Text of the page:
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Review: Mozart Requiem at the Petersfield Music Festival – 17 March

31/03/2018

The final concert of this year’s Petersfield Musical Festival was, on paper, something of a mixed bag.  But not in practice! The programme, ranging from string quartet to full orchestra via wind and brass ensembles and organ showed off the splendid talents of the Hampshire County Youth Chamber Orchestra.

The evening began with a spirited and rhythmical performance of the overture to The Marriage of Figaro. There was some finely detailed playing from the woodwind and the whole was well shaped and phrased. Next came a charming Canzonetta by Mendelssohn for string quartet followed by an arrangement for wind band of Peter Warlock’s Capriol Suite. I, like I suspect many others, struggled through the piano duet version in my youth, so it was nice to hear it properly played!  Bruckner’s Locus iste, with its sonorous and rich harmonies, works well in this setting for brass choir, although this old fogey still prefers the choral version.

Britten’s setting of part of the mystic Christopher Smart’s Rejoice in the Lamb was, for me, the highlight of the evening. I sang the alto solo as a very small boy at my boarding school in the late 40s, only a few years after it was written, and it has remained one of my favourite pieces ever since. Britten marked his score with a plethora of instructions to his performers and Paul Spicer, chorus, organ and percussion followed these to the letter. From the ppp opening, with Tim Ravalde’s meticulous and detailed organ playing, through to the fff “For the Trumpet of God is a blessed intelligence” the choir sang with clear diction and enthusiasm. Alright, the size of the chorus was probably larger than Britten envisaged, but this didn’t seem to matter given the commitment of the singers. The four soloists were equally matched. Claire Ward’s soprano paean to cat Jeoffrey was delightful and very moving with its beautiful climax, “For he knows that God is his Saviour”. Mezzo Hannah Bennet’s witty recounting of the valorous mouse standing up to the predations of a cat brought a smile to the audience and Peter Harris’s tenor blessed the flowers with warmth and excellent phrasing. Britten doesn’t give the bass much to do; Niall Anderson’s turn came in the Mozart. I had not come across this version with organ and percussion before but the later provided discrete drama coupled with Tim Ravalde’s incisive and virtuoso organ playing.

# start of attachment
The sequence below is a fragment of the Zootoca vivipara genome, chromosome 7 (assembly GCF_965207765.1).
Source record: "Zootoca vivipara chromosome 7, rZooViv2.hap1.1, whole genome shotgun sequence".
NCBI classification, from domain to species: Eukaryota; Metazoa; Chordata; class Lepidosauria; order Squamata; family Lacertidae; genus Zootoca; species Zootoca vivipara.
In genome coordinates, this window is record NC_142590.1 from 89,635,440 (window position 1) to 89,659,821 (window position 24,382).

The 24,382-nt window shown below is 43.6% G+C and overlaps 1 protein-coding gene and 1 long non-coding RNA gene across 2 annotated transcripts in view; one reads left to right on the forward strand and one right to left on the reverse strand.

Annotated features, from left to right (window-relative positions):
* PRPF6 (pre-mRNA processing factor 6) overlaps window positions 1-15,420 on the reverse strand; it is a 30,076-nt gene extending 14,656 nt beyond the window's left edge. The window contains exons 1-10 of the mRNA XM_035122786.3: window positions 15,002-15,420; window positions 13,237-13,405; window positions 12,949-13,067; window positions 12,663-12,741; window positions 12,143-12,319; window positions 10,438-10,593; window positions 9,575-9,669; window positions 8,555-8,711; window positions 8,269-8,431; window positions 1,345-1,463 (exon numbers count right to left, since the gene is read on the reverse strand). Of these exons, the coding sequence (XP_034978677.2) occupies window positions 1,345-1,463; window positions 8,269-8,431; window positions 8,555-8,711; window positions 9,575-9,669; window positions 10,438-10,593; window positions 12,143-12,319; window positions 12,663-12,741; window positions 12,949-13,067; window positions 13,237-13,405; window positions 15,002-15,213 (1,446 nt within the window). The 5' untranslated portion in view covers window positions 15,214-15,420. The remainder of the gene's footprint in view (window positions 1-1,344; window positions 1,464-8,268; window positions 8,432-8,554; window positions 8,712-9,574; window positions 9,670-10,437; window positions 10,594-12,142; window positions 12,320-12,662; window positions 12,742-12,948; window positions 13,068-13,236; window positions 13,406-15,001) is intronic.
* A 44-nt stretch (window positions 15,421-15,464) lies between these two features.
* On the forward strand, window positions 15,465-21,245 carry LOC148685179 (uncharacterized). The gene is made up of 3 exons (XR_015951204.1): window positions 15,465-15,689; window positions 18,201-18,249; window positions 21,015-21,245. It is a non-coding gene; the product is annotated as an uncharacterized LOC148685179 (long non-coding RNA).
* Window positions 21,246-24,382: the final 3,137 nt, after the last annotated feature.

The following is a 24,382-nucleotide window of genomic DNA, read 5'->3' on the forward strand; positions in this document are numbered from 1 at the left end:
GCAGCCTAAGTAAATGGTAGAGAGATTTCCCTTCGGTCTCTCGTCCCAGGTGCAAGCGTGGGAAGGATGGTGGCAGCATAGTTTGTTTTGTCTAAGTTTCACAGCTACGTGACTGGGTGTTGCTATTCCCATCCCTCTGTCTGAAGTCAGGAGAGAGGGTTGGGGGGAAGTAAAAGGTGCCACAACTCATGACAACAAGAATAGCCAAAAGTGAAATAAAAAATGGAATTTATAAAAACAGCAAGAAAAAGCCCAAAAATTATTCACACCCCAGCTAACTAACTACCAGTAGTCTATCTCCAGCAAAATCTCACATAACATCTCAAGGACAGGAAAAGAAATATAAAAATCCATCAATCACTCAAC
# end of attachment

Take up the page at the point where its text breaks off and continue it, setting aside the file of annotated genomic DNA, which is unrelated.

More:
After the interval came Mozart’s Requiem. From the rich opening D minor Requiem aeternam – excellent entries here from all parts – to the piano and rhythmical et lux perpetua followed by Claire Ward’s beautiful Te decet hymnus, we knew we were in for a treat. Whenever I hear this piece, I always look forward to the Kyrie fugue and I was not disappointed. Taking it at a cracking pace, Paul Spicer was rewarded with some strong singing by the chorus and the Dies Irae that followed was equally exciting. I particularly liked the basses interspersions, “quantus tremor est futurus”.

Bass Niall Anderson came into his own opening in the Tuba mirum section. Mimicking the trombones, Niall’s rich voice filled the hall. He was joined in turn by the other soloists, who blended together very well and the sotto voce section, Cum vix Justus was magical as was their Recordare quartet. Space does not permit me to highlight the many felicitous moments that followed except to say that the chorus sang with energy and vigour throughout the piece and seemed to me to be particularly well balanced. There was much good phrasing and dynamic range and one could hear the words – and one can’t always say that! The four soloists were very well matched and the young players of the large Hampshire County Youth Orchestra provided a very professional and attentive accompaniment.  The orchestra’s Director of Music, Carl Claussen, conducted the Figaro overture and Paul Spicer was in charge for the Britten and Mozart.  Both coaxed excellent performances from their players and singers and the whole evening was a fitting climax to a splendid week’s music making.

Author: David Francombe
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